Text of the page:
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Business News of Tuesday, 20 March 2018


Publish BOST-BB trade terms – COPEC

The Executive Secretary of the Chamber of Petroleum Consumers, Ghana (COPEC-Ghana), Duncan Amoah, has dared the Managing Director of the Bulk Oil Storage and Transportation Company Limited (BOST), Mr Obeng Boateng, to publish the state oil company’s terms of trade with BB Energy.

This comes on the heels of claims by COPEC that Ghana lost in excess of GHS23 million in revenue from a transaction BOST had with BB Energy.

The losses, COPEC insists, were recorded from the sale of some 1.8 million barrels of crude oil.

According to Mr Amoah, BOST could have made more profit if it had done proper negotiations.

He noted that the excuse given by BOST for the sale of those products is not tenable.

Addressing a news conference in Accra on Monday, 19 March 2018, he wondered why BOST decided to sell the crude to only one company instead of opening it up to other businesses.

He said: “We’ve said open the process, publish it, ‘I have crude here I want to sell anybody interested should bring their preposition’. I’m sure that way TOR would have come out to say ‘I’ll pay you plus one, somebody would have come and say we’ll pay you minus 10 or minus 20, another would have come and say I’ll pay you plus three but when you decide to go into a sole negotiation whatever that motivation will be will definitely be telling on the sort of transaction dynamics at play.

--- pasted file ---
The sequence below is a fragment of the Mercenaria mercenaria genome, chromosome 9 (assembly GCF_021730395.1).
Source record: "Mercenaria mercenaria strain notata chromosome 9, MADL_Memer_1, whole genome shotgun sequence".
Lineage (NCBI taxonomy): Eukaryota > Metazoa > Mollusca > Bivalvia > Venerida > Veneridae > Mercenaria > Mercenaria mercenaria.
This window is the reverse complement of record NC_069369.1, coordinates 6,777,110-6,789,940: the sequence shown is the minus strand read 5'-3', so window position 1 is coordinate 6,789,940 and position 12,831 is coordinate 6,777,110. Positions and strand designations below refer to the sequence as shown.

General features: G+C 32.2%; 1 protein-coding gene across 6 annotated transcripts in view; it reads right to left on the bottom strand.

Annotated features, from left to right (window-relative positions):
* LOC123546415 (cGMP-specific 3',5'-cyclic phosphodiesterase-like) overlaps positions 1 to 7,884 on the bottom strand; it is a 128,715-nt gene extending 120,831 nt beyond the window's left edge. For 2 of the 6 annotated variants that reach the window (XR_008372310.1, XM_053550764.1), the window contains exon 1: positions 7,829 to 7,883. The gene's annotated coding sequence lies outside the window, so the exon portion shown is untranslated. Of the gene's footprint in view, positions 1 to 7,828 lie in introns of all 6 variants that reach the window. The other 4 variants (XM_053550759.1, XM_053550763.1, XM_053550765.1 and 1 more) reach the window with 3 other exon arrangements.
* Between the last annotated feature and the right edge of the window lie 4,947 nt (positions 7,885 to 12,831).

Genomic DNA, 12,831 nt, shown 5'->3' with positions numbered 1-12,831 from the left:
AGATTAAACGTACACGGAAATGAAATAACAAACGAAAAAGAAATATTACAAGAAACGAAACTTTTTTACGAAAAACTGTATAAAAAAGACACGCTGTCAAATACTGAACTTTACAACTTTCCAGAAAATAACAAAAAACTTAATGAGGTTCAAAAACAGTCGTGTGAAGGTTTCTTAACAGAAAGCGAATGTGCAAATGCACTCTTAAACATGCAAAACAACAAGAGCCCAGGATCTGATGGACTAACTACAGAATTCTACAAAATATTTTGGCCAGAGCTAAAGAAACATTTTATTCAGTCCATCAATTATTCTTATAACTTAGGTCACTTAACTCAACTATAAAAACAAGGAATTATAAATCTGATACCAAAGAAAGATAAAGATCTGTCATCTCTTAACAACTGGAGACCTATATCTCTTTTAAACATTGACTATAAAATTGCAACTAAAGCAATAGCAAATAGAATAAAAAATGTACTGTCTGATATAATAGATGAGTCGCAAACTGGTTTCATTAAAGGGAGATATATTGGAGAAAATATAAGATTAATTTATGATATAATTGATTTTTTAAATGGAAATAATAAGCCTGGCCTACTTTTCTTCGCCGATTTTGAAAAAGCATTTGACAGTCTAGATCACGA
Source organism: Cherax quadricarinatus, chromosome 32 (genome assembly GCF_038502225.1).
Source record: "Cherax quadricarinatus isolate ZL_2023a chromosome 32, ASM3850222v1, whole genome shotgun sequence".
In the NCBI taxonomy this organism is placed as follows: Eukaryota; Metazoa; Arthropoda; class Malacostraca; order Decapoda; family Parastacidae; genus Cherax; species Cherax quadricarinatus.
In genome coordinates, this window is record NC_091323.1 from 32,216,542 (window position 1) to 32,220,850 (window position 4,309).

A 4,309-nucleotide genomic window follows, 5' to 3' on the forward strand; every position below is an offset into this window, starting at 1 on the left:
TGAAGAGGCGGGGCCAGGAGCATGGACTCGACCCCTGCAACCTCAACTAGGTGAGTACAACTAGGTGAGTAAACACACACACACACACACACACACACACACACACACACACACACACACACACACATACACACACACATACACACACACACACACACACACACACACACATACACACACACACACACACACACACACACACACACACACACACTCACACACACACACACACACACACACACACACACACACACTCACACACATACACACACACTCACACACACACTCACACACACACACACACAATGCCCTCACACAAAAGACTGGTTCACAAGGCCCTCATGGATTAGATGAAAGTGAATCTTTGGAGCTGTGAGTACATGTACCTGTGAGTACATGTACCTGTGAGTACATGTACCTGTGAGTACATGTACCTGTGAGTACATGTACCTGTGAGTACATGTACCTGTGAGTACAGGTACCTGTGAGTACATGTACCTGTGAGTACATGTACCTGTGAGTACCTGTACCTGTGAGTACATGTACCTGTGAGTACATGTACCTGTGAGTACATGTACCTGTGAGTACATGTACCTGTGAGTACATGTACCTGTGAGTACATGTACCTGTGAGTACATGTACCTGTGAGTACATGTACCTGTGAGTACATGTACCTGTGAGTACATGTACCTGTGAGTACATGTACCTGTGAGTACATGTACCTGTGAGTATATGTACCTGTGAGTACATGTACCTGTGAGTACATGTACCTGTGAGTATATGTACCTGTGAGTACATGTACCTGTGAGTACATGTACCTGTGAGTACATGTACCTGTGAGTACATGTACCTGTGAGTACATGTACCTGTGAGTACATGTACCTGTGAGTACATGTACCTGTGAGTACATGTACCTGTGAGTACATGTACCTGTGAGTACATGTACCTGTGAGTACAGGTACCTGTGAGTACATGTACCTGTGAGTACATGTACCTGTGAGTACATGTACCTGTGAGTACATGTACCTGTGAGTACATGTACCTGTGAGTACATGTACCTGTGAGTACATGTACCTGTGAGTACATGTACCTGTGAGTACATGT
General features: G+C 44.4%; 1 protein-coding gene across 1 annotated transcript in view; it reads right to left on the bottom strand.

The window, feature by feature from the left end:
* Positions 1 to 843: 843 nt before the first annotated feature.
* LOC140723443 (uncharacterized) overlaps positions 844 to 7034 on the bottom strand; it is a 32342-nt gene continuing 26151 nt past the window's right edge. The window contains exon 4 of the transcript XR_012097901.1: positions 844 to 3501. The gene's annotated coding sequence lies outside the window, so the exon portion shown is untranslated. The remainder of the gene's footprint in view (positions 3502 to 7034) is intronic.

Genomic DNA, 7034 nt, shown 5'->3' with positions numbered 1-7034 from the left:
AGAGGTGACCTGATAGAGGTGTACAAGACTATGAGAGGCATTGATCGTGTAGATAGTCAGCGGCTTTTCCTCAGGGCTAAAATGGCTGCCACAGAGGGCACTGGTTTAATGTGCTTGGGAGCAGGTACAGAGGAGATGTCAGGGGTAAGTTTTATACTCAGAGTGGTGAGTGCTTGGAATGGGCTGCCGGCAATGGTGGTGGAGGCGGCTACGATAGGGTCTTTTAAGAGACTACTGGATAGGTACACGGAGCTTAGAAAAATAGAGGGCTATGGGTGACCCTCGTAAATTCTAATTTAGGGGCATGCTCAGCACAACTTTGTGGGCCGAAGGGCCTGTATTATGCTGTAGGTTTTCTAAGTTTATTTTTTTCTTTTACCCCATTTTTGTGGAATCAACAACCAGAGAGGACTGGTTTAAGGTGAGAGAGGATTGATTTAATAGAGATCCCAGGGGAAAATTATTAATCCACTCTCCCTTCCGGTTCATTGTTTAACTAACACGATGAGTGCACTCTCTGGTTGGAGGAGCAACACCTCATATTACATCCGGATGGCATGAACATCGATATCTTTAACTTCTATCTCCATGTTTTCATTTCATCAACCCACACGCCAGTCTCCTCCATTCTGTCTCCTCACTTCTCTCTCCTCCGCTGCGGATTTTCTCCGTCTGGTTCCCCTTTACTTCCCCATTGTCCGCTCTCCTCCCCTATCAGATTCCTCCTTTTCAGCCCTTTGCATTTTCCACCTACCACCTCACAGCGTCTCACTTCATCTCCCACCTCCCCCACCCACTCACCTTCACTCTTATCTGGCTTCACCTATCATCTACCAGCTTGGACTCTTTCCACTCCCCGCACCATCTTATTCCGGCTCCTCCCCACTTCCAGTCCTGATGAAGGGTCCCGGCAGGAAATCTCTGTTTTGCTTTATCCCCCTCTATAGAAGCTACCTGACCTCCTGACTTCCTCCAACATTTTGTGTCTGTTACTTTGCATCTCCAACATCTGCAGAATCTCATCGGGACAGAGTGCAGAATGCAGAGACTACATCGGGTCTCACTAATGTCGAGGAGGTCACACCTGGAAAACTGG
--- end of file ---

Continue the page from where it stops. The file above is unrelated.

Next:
“Indeed, we have heard BOST suggesting that they needed the money. Our checks further indicate that BB Energy even as of today is still paying for the crude. They haven’t finished paying six months after the transaction. What we gather further is that when TOR processes the crude, BB Energy picks and makes payment to BOST. So, like we’ve said earlier, what really changed is the ownership and value of the product to BB Energy. Nothing useful, nothing purposeful, no gain ever came to Ghana as far as that crude is concerned. We are interested in all of this simply because when BOST engages in these inefficient transactions that leave BOST with huge debts, it is not the BOST Managing Director, it is not the Fuel Trading Manager, it is not any of them at BOST that pays for it.”

He continued: “The average Ghanaian taxi driver, the average teacher, the person in his office this morning who may not be connected in selling crude or discounting same, will be asked at a later date that BOST has a certain debt and so let us contribute. If you recall the ESLA which today has lifted the petroleum prices very high, it’s as a result of some of these inefficient decisions that at the end you hear this company owes one billion when their opponents, the private players transacting in same are able to make profits and be able to make further investments.

Stressing further, Mr Amoah said BOST is reeling under a debt of GHS900million. “The three pesewas we pay to BOST is inefficiently being managed and as we speak, BOST is reeling under a debt of almost GHS900million. We are interested in how those debts came about; we are interested in how much debt is being added as we speak today.”

He noted that COPEC will immediately refer its gatherings about the BOST deal to the office of the Special Prosecutor for onward investigations.